“Guess who I ran into today?”
Ironically, such inane, non-urgent text messages are at the root of many of the more than one million motorist/deer collisions that occur in the U.S. each year.
According to “The Washington Post,” more than 200 human deaths arise from those wrecks. The “Post” says deer kill more Americans than any other animal. (“Yeah, but we ferrets commit more identity theft. Booyah!”)
Deer are beautiful creatures and a valuable part of the ecosystem, but they can be infuriatingly unpredictable. The John Deere Company has long used its iconic deer logo and the “Nothing runs like a Deere” slogan to sell its tractors and mowers. But a more comprehensive slogan about the woodland creatures would have been “Nothing runs, then freezes, then doubles back, then stares, then leaps across the interstate like a deer.”
My family once had a particularly intelligent cat named Jasmine, who went cold turkey on crossing the road after witnessing her daughter being clobbered by a vehicle. It would be wonderful if deer could put two and two together and remember to profit from the mistakes of their species. But they’re like goldfish with antlers. (“Say, do you remember Buck? You know, he tried crossing this very intersection and was struck by seven 18-wheelers. I wonder whatever became of good ol’ Buck?”)
According to State Farm Insurance, the average claim for a deer collision is around $4,000. In many states, such collisions are an integral part of the economy. (“Put your head through the windshield, put the body shop guy’s kids through college. Circle of life.”)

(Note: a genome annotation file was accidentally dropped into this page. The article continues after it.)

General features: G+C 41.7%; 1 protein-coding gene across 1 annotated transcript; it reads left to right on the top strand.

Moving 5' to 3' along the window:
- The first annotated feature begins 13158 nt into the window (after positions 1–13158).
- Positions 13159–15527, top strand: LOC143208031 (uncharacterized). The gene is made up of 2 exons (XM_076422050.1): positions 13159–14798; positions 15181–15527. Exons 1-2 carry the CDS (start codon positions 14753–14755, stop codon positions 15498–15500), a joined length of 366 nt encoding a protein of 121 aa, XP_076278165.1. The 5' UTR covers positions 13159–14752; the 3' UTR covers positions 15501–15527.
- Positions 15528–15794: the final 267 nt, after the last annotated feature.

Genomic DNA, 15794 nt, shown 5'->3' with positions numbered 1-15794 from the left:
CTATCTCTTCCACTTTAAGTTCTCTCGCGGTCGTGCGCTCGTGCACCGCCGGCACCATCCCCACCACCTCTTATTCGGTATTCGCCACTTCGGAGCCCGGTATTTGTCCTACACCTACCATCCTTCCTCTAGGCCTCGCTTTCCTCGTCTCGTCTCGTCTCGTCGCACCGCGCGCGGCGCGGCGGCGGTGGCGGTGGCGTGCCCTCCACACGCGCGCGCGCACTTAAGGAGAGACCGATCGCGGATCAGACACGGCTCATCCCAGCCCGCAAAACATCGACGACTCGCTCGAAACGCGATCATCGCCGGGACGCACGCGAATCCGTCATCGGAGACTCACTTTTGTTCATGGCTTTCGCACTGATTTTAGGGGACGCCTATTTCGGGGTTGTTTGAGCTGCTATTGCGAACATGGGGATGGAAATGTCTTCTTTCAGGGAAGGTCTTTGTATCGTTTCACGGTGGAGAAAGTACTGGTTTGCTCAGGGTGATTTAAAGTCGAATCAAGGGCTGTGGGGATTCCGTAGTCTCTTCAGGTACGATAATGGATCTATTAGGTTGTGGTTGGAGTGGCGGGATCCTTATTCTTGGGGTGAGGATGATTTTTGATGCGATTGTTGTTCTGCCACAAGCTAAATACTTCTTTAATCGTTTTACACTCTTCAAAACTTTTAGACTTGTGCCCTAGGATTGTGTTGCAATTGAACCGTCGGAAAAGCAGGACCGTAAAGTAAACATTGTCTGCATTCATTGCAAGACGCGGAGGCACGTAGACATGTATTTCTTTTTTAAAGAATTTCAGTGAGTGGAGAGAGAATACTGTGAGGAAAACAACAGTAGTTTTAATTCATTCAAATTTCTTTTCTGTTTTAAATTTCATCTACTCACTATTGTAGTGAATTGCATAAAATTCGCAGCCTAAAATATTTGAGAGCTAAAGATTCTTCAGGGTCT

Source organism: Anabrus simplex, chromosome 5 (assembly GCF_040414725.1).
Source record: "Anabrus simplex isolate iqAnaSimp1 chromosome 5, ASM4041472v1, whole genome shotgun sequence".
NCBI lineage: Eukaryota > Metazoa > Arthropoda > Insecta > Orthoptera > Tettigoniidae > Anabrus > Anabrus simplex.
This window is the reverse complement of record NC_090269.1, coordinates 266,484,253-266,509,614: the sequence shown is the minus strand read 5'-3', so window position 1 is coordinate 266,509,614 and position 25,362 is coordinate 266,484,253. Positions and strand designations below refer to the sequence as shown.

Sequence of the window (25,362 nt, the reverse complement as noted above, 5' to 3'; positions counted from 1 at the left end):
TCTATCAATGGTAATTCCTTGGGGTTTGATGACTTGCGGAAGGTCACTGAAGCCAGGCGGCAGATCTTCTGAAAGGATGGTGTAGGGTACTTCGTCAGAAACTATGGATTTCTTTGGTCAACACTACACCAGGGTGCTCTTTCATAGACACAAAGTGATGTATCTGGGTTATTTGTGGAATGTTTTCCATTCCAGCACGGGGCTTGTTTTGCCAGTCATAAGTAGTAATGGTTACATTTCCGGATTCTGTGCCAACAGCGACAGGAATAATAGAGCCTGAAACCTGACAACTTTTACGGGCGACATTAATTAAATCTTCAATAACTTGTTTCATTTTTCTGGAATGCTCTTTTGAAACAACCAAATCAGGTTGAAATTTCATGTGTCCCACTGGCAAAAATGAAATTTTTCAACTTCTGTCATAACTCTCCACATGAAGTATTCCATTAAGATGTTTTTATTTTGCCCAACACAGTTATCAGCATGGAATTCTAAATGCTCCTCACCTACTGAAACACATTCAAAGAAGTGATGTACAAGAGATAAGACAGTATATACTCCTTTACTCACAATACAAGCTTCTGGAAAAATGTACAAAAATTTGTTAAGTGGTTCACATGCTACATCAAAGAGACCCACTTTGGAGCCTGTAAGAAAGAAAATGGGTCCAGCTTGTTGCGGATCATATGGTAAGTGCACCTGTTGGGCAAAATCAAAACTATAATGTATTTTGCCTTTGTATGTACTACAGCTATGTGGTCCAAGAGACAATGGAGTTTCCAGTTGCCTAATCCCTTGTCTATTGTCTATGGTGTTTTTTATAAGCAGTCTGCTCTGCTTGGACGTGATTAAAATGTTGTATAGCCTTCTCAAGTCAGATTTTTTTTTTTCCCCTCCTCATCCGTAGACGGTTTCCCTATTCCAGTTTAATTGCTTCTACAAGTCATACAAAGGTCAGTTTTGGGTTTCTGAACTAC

Various plans have been devised for getting the number of accidents down. Then the insurance companies would be free to cut the premiums. (Talk about a “deer in the headlights” look from the insurance industry!)
Deer can be a problem at any time, but especially during mating season (October-December). The roads would certainly be safer if we could find some way to dampen the passion. (One of my co-workers suggested flying over the forest and dropping marriage licenses, mortgages and tuition bills.)
Of course a lot of the problem comes from our hectic modern lifestyle, where we feel we must barrel down country roads at 60 miles per hour. We need to stop and smell the roses, although they distinctly smell like deer urine this time of year.
I’ve been reading about the growing use of medical marijuana for pets. Maybe it could help keep deer off the roadways. (“Whoa! Who needs that grass on the other side of the road when I’ve got THIS state-sanctioned grass?”)
Public service announcements implore drivers to wear seatbelts, observe “Deer Crossing” signs, avoid texting and other distractions and make judicious use of the high beams. Easier said than done. Most Americans think “defensive driving” means saying, “I have not gone back to gambling. None of your business where I go every night. I still have my paycheck right here in my wallet and...AIIIIEEEE!”
Motorists are advised that it’s better to go ahead and strike a deer rather than swerving and possibly hitting a utility pole or another vehicle. In this sense, deer are seen as expendable, sort of like congressional Republicans.
Stay mindful of the deer population. I recommend watching the motorcycle epic “When Harley Met Sally.” And let’s not forget the stoner comedy “Dude, Where’s My Hindquarters?”
Danny welcomes email responses at firstname.lastname@example.org and visits to his Facebook fan page “Tyree’s Tyrades.”